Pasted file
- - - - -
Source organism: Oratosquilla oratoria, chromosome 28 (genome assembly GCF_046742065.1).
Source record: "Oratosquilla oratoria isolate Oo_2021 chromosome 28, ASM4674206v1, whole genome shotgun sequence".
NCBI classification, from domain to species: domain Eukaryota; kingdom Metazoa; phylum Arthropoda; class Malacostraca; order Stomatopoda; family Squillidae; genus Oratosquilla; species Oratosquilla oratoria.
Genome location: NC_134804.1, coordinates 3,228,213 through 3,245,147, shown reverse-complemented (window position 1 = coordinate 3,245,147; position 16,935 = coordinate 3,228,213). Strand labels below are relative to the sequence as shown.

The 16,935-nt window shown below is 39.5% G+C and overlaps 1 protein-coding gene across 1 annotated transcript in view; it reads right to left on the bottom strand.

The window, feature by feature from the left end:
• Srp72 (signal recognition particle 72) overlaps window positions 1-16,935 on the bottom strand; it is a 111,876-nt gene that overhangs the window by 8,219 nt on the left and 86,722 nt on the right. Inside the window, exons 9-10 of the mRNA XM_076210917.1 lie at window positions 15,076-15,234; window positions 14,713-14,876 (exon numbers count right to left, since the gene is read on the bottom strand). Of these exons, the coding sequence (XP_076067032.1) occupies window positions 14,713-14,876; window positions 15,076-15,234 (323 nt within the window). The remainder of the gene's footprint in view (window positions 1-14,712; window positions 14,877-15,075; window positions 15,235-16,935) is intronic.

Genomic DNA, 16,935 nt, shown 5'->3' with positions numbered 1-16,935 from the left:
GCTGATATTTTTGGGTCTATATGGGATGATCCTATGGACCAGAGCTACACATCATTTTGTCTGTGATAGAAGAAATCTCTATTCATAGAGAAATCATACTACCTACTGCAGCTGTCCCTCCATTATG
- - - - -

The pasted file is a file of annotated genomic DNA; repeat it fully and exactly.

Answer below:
Source organism: Oratosquilla oratoria, chromosome 28 (genome assembly GCF_046742065.1).
Source record: "Oratosquilla oratoria isolate Oo_2021 chromosome 28, ASM4674206v1, whole genome shotgun sequence".
NCBI classification, from domain to species: domain Eukaryota; kingdom Metazoa; phylum Arthropoda; class Malacostraca; order Stomatopoda; family Squillidae; genus Oratosquilla; species Oratosquilla oratoria.
Genome location: NC_134804.1, coordinates 3,228,213 through 3,245,147, shown reverse-complemented (window position 1 = coordinate 3,245,147; position 16,935 = coordinate 3,228,213). Strand labels below are relative to the sequence as shown.

The 16,935-nt window shown below is 39.5% G+C and overlaps 1 protein-coding gene across 1 annotated transcript in view; it reads right to left on the bottom strand.

The window, feature by feature from the left end:
• Srp72 (signal recognition particle 72) overlaps window positions 1-16,935 on the bottom strand; it is a 111,876-nt gene that overhangs the window by 8,219 nt on the left and 86,722 nt on the right. Inside the window, exons 9-10 of the mRNA XM_076210917.1 lie at window positions 15,076-15,234; window positions 14,713-14,876 (exon numbers count right to left, since the gene is read on the bottom strand). Of these exons, the coding sequence (XP_076067032.1) occupies window positions 14,713-14,876; window positions 15,076-15,234 (323 nt within the window). The remainder of the gene's footprint in view (window positions 1-14,712; window positions 14,877-15,075; window positions 15,235-16,935) is intronic.

Genomic DNA, 16,935 nt, shown 5'->3' with positions numbered 1-16,935 from the left:
GCTGATATTTTTGGGTCTATATGGGATGATCCTATGGACCAGAGCTACACATCATTTTGTCTGTGATAGAAGAAATCTCTATTCATAGAGAAATCATACTACCTACTGCAGCTGTCCCTCCATTATG